1. This is a writ appeal instituted by Messrs. B. M. S. (P) Ltd., who were the petitioners before Ramachandra Iyer, J. (as he then was) in W. P. No. 467 of 1958, dealt with by the learned Judge along with other petitions. A few facts are essential for the disposal of the single main ground upon which the appeal has been argued and pressed before us and, with regard to which, we have been constrained to differ from the conclusion of the learned Judge, with great respect.
2. For certain routes within the town of Coimbatore, two stage carriage permits were notified, and several transport firms were applicants, among which, we are now only concerned with the appellant (B. M. S. (P) Ltd.,) the third respondent before the learned Judge (Mettupalayam Coonoor Service (P) Ltd.,) and the 4th respondent (S.S.V. Motor Service). We might immediately state that one ground of appeal related to the reduction of marks by the State Transport Appellate Tribunal with regard to the appellant (B. M. S. Ltd.) under column 4, namely, 'Experience' and column 5 'Special circumstances', in relation to the marks awarded by the Regional Transport Authority. Those marks were respectively reduced from 1 to 1/2 under column 4, and 1 to 1/4 under column 5. This aspect need not at all detain us, for the State Transport Appellate Tribunal furnished perfectly valid grounds for this re-assessment, and the reduction of marks under these categories. An argument was somewhat faintly pressed before us by the learned Advocate-General for the appellant, that the Tribunal was not at liberty to re-assess the marks under these categories, when the other claimants who were appealing did not raise any substantial objection to the valuation by the Regional Transport Authority, who gave one mark to the appellant under each of these columns. The argument cannot be accepted, for the simple reason that the State Transport Appellate Tribunal undoubtedly possessed a jurisdiction to revalue the claims of the respective applicants, when dealing with the appeals, in the light of established facts and the record where a fact itself was not challenged, it may be that the Tribunal would be in error in coining to a finding contrary to that of the Regional Transport Authority without any allegation by the other parties, unless there is some indisputable record to establish that fact. But, as regards valuation, the Tribunal has a wide jurisdiction and we cannot accept the argument that the jurisdiction is limited by the specific grounds of appeal of other claimants.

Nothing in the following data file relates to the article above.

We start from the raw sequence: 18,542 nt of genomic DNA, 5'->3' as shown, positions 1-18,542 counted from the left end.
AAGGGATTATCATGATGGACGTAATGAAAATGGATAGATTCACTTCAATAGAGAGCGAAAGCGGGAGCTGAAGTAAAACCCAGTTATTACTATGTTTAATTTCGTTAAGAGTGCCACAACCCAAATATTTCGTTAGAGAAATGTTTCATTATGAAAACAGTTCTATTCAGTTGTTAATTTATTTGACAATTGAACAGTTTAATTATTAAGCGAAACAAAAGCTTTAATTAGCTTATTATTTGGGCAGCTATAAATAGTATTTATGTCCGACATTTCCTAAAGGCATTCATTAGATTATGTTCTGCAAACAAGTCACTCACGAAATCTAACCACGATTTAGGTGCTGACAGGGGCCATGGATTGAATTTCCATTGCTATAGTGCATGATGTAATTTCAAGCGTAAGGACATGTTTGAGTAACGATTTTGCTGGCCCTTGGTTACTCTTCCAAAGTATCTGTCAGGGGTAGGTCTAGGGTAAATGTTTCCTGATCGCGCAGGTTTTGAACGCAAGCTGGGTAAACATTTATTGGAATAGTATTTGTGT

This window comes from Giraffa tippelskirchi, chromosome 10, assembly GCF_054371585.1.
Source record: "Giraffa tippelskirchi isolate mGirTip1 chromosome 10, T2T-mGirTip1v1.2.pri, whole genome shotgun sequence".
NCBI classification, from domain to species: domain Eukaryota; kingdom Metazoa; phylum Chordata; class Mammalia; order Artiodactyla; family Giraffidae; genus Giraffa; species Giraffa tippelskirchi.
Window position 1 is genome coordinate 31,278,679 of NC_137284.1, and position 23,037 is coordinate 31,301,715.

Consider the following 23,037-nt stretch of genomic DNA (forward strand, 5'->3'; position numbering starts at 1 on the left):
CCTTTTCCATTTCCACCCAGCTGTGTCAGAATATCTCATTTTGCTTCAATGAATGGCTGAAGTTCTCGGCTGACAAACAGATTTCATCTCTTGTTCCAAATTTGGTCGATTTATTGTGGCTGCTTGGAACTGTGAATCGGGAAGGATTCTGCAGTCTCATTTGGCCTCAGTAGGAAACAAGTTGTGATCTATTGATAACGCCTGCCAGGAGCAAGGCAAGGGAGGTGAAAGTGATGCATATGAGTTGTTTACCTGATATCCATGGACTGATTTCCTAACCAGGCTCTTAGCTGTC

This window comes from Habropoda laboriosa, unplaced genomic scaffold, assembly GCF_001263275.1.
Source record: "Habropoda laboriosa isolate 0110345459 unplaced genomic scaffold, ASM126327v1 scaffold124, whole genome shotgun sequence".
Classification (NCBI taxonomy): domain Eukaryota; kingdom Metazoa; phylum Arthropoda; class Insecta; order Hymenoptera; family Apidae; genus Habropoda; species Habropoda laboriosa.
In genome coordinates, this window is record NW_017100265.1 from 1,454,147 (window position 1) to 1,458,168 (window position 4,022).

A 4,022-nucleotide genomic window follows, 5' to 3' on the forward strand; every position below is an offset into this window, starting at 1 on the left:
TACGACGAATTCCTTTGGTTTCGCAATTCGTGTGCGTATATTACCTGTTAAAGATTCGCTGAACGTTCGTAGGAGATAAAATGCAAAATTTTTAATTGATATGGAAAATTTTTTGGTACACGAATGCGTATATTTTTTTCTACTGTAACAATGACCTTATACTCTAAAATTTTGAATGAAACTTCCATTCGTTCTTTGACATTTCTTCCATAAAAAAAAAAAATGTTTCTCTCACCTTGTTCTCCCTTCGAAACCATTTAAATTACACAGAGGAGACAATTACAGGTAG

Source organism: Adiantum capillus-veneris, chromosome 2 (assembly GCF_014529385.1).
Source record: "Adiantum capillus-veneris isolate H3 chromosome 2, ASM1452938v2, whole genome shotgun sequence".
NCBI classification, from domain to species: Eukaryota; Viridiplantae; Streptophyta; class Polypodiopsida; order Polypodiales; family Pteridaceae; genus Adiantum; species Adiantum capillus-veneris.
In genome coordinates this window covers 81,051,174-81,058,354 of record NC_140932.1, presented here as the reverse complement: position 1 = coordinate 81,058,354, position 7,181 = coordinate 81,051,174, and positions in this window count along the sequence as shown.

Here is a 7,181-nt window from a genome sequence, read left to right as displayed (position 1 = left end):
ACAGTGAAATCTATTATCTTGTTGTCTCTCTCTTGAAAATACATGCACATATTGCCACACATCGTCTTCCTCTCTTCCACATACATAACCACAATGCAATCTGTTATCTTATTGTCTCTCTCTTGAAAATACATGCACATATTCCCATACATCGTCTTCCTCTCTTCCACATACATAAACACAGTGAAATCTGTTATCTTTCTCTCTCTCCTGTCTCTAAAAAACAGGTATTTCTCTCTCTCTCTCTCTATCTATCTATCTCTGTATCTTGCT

3. We now come to the crucial ground upon which the appeal has to be really considered. The facts here are essentially simple, and established beyond all doubt or controversy by the record. Unfortunately, the precise facts of the record were apparently not placed before the learned judge (Ramachandra Iyer, J.) with that explicitness which the record really enables the parties to do; for that reason the learned Judge has referred to the relevant facts with some degree of vagueness concerning them. But, the scrutiny of the record that we have been enabled to make with the assistance of learned counsel, actually places the facts beyond any controversy or doubt.